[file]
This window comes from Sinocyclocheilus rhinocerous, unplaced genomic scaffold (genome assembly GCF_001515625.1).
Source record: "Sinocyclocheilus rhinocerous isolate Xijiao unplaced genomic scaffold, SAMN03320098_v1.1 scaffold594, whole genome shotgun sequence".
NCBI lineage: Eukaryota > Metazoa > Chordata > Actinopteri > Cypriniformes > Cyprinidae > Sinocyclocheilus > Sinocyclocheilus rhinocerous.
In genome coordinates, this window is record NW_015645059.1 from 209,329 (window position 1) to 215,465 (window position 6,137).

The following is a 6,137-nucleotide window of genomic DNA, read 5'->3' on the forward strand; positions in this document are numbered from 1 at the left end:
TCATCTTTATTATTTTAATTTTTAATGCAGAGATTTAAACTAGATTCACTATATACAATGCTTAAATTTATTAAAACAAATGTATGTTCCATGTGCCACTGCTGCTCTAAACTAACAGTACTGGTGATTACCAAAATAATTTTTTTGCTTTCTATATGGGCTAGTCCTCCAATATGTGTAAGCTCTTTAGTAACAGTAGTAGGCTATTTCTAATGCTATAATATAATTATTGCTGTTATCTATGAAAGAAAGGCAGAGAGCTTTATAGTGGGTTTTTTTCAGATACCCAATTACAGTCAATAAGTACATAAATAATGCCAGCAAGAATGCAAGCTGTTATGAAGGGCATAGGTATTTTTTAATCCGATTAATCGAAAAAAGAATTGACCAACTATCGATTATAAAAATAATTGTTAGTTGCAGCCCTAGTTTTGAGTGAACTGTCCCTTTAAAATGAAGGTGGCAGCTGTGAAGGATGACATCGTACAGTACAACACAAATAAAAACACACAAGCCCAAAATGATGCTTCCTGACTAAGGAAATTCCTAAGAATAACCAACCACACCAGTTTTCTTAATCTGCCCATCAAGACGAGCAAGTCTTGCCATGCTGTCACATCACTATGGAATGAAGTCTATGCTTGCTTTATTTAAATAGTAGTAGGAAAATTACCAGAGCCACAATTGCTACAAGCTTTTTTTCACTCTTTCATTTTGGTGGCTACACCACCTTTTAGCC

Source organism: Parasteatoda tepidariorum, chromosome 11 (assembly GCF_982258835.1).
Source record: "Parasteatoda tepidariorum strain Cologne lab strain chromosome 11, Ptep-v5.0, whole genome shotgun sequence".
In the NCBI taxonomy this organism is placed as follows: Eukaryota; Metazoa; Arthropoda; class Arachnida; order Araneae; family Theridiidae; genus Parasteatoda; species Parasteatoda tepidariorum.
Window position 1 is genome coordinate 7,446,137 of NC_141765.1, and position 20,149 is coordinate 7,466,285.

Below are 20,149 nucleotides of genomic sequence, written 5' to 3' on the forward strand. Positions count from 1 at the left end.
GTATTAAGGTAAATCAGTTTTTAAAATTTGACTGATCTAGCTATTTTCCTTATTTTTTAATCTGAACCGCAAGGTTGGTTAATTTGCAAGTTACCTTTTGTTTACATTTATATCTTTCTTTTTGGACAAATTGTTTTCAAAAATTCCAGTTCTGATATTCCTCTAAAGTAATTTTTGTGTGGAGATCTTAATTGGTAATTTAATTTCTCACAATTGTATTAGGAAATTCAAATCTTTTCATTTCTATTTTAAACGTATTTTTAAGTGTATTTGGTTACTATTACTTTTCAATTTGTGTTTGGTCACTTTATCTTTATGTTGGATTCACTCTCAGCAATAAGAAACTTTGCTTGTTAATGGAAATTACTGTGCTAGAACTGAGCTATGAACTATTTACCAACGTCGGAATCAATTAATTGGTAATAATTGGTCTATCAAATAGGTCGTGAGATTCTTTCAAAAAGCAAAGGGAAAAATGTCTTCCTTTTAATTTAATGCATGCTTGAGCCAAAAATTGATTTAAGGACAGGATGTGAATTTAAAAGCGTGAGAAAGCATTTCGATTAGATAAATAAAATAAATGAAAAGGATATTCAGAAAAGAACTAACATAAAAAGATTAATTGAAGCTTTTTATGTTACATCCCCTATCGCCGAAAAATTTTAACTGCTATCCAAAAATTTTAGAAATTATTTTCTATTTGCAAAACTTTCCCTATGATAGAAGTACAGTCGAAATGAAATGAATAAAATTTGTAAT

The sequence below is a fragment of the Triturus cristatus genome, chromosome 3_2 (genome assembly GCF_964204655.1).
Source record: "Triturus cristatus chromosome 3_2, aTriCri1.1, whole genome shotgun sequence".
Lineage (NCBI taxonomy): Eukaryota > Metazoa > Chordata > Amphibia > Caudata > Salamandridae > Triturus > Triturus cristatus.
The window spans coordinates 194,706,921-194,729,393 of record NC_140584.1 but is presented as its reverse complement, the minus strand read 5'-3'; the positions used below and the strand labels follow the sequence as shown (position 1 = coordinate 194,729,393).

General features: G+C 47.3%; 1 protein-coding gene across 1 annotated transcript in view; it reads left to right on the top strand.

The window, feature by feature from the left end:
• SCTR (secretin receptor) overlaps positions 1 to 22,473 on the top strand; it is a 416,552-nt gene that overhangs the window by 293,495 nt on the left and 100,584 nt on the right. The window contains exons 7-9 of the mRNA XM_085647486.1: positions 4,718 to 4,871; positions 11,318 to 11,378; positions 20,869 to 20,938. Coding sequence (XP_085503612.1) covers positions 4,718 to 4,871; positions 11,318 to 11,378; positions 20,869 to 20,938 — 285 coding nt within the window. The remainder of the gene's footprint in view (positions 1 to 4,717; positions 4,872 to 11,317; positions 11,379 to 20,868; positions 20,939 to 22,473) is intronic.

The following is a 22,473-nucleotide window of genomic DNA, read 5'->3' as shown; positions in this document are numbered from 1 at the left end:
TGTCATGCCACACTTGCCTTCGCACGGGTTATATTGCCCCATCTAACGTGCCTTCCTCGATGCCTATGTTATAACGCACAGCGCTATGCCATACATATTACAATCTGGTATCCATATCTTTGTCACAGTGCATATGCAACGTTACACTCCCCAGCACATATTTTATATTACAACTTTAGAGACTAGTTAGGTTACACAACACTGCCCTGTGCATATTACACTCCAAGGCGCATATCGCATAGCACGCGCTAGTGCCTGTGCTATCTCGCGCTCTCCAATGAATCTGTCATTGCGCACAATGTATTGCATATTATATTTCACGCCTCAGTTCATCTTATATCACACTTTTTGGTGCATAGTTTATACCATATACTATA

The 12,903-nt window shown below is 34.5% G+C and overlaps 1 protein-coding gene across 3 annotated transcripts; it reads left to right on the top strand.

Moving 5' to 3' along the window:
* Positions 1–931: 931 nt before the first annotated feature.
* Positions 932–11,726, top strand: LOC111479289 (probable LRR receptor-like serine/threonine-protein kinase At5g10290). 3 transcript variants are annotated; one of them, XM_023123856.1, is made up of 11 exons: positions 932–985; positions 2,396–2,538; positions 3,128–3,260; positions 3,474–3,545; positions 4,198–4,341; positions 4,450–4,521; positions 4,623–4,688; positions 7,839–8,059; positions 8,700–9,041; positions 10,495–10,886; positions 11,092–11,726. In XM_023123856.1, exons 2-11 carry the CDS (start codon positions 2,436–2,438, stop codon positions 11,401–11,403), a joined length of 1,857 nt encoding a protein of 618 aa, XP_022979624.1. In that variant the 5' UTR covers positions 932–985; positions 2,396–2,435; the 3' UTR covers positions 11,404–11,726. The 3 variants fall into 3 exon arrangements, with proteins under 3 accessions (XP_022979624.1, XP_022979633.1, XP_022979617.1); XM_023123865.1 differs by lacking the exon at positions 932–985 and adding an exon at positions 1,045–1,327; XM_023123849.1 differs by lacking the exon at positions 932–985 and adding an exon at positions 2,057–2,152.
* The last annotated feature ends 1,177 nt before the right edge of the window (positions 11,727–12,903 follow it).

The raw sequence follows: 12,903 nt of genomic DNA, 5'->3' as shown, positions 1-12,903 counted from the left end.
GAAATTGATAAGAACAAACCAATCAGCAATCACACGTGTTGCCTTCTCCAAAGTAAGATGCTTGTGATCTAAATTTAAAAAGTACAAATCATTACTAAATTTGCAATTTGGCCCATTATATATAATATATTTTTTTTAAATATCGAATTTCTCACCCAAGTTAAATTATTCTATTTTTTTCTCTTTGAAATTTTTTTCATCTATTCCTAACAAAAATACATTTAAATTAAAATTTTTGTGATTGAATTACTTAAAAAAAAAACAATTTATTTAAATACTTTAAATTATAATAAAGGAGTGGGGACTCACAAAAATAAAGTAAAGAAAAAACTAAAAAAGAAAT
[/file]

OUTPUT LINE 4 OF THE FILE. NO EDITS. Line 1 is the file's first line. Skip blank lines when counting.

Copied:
In genome coordinates, this window is record NW_015645059.1 from 209,329 (window position 1) to 215,465 (window position 6,137).